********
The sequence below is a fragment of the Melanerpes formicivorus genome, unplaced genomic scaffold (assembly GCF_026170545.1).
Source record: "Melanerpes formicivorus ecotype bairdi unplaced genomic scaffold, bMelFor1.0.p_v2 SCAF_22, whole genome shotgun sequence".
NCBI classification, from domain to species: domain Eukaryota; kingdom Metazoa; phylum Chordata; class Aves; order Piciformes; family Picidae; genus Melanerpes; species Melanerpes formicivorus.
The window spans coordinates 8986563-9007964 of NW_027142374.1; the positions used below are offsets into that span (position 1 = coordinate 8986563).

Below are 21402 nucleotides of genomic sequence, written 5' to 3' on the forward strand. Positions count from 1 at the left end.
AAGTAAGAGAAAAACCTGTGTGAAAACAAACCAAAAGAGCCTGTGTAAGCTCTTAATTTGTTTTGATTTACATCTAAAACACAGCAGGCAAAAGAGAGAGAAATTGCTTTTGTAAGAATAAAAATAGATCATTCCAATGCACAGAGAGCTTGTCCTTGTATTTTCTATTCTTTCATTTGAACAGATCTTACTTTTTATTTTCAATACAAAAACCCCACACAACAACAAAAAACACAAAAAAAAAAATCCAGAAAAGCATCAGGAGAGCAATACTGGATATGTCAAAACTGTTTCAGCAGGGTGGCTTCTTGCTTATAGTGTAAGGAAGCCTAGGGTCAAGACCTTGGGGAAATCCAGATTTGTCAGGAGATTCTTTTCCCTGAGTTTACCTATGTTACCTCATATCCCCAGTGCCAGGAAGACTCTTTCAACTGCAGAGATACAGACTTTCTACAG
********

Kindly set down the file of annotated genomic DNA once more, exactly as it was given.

The sequence below is a fragment of the Melanerpes formicivorus genome, unplaced genomic scaffold (assembly GCF_026170545.1).
Source record: "Melanerpes formicivorus ecotype bairdi unplaced genomic scaffold, bMelFor1.0.p_v2 SCAF_22, whole genome shotgun sequence".
NCBI classification, from domain to species: domain Eukaryota; kingdom Metazoa; phylum Chordata; class Aves; order Piciformes; family Picidae; genus Melanerpes; species Melanerpes formicivorus.
The window spans coordinates 8986563-9007964 of NW_027142374.1; the positions used below are offsets into that span (position 1 = coordinate 8986563).

Below are 21402 nucleotides of genomic sequence, written 5' to 3' on the forward strand. Positions count from 1 at the left end.
AAGTAAGAGAAAAACCTGTGTGAAAACAAACCAAAAGAGCCTGTGTAAGCTCTTAATTTGTTTTGATTTACATCTAAAACACAGCAGGCAAAAGAGAGAGAAATTGCTTTTGTAAGAATAAAAATAGATCATTCCAATGCACAGAGAGCTTGTCCTTGTATTTTCTATTCTTTCATTTGAACAGATCTTACTTTTTATTTTCAATACAAAAACCCCACACAACAACAAAAAACACAAAAAAAAAAATCCAGAAAAGCATCAGGAGAGCAATACTGGATATGTCAAAACTGTTTCAGCAGGGTGGCTTCTTGCTTATAGTGTAAGGAAGCCTAGGGTCAAGACCTTGGGGAAATCCAGATTTGTCAGGAGATTCTTTTCCCTGAGTTTACCTATGTTACCTCATATCCCCAGTGCCAGGAAGACTCTTTCAACTGCAGAGATACAGACTTTCTACAG